For residents of Moffitt Hall, this month was marked by three pranks. Some were typical, such as doorbell ditching and egging, but the last was quite distinct: someone had been “entering the suites of other residents and leaving behind soiled underwear,” as Community Director Tylea McCarthy-Walker described in an email to all Moffitt residents sent Sept. 6.
“It is not funny,” McCarthy-Walker wrote. “This is unsanitary, disgusting and unacceptable behavior for college aged students.”
According to Harrington CD Maria Barinova, prank investigation “goes up a chain of command.” Pranks would be dealt with first through “a conversation between the [community advocate] and the student,” and may lead to a private meeting with the CD. If the offense is great enough, the case would be referred to In-House Conduct and may result in a visit to Student Conduct.
“It really depends on a lot of factors. Was it property damage? Was somebody unhappy with the prank? Was there a sanitary concern? It depends on the severity [of the prank],” Barinova said. “Once you get into property damage or harassment, there’s legal issues that come into play.”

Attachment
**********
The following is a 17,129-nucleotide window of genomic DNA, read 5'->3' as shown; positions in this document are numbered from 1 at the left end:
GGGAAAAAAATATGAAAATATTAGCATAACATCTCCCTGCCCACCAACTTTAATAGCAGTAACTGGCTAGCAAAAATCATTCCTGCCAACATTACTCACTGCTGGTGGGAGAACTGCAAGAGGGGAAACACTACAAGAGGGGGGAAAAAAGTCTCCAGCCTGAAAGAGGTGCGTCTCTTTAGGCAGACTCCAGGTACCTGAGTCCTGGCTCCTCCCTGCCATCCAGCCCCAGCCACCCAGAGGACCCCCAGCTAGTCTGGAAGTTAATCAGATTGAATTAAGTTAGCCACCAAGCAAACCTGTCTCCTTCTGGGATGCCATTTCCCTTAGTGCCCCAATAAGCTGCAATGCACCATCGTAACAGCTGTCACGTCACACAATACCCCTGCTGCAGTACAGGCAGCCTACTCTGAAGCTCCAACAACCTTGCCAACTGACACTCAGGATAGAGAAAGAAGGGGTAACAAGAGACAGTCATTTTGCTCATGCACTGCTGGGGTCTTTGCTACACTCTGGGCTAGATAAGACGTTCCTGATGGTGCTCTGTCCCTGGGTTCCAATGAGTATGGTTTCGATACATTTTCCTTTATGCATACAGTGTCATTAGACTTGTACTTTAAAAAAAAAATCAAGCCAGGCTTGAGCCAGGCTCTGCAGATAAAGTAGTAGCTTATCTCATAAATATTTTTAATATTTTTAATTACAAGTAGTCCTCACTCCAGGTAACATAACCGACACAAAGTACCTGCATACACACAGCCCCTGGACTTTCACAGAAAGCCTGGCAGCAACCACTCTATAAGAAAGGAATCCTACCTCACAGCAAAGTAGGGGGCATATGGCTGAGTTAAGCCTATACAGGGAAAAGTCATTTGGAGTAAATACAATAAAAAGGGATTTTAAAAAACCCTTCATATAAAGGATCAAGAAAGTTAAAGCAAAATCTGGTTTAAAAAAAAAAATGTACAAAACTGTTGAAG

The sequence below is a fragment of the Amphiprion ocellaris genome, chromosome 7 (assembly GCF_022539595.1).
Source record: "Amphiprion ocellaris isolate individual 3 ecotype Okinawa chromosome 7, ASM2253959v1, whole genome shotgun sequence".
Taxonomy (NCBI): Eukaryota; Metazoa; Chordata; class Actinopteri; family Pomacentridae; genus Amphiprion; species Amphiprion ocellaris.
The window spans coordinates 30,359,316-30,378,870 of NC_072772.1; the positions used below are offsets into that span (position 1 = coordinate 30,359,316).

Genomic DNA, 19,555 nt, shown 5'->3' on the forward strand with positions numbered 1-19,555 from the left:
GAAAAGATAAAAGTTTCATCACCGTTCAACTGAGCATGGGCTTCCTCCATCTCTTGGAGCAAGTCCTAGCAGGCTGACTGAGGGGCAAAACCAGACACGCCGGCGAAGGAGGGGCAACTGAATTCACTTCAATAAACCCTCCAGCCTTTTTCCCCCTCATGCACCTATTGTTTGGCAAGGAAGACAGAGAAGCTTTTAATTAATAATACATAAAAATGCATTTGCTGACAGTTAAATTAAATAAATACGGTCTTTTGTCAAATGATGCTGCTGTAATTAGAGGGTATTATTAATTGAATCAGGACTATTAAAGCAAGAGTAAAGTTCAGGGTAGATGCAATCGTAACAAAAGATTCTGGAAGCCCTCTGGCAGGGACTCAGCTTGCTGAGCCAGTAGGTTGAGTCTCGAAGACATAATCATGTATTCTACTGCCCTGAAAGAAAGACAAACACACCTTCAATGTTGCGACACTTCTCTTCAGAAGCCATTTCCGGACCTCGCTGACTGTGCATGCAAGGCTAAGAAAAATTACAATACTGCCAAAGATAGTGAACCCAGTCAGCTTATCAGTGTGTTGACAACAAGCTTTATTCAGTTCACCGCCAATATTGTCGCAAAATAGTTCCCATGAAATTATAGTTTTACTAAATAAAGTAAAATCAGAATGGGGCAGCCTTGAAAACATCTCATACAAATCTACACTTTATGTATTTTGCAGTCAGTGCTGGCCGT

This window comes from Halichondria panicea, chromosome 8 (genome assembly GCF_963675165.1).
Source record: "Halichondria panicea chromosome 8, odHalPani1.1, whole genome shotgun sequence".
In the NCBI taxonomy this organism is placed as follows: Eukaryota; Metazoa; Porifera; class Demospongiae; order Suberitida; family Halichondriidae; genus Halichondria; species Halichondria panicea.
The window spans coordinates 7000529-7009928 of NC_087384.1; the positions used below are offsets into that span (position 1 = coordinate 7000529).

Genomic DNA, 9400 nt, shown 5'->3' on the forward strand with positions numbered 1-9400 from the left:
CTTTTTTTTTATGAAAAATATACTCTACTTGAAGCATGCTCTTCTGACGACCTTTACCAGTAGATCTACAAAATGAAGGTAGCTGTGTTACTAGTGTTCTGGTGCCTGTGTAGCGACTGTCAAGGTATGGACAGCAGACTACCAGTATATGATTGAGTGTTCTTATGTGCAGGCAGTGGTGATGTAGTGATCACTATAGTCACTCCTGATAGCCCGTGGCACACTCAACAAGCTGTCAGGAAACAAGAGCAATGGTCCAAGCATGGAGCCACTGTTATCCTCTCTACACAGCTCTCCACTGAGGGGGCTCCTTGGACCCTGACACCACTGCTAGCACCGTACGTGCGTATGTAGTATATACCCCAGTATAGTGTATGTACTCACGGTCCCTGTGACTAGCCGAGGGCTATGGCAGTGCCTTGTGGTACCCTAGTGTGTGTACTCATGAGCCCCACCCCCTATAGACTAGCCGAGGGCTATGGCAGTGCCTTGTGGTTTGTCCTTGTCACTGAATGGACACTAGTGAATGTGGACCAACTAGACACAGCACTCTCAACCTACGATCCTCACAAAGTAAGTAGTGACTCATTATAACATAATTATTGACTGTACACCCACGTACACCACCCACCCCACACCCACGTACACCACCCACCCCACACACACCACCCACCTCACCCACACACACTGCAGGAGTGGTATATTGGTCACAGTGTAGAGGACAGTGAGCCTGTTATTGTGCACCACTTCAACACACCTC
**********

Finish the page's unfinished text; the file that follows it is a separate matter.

Neither CDs nor community advocates disclosed any specific details about the pranks. The residents of the floors which the pranks are rumored to have occurred on said that they did not know anything about the pranks, apart from the simple fact that they happened.
Moffitt CA Yesha Marfatia shared that she herself had been pranked, but in a harmless way that other CAs had approved beforehand: the residents of her floor taped Q-tips to her door. She found the gesture endearing, and has not taken them down.
“When we had our first floor meeting, I told [the residents] I’m down for pranks, but it has to be approved by either the CD or the CAs,” she said. “It was a friendly prank, so I did not mind it.”
Similarly, 9 floor Moffitt resident Jacob Crawford admitted to pranking the CA of his own floor, Will Corley, two weeks ago. In the spirit of Halloween, he covered the CA’s door with decorative cobwebs. As harmless in premise as it was, it startled Corley, as he has a fear of spiders. “It was funny, but me and spiders just don’t go,” he said.
“I didn’t do it alone,” Crawford said. “I’m not a snitch, though.” According to him, his accomplices continue to walk free.
The prevalence of pranks in a freshman-only building like Moffitt could potentially be attributed to its residents’ freshman status.
“In the whole three years I’ve been here, I’ve never had issues with [pranks]. I’ve never worked in a first-year building though, mostly sophomore buildings,” said Barinova. “[First-year students] like to have a good time. They’re new to college. Once you get to your sophomore year, you get used to the campus: what you should and shouldn’t do. You get used to living around other people.”
However, in another freshman building – Whiteface – neither the CAs nor the residents recalled any pranks.
CA Sean Reasor said, “The closest we get to pranks is fire alarms going off because someone doesn’t know how to cook pasta.”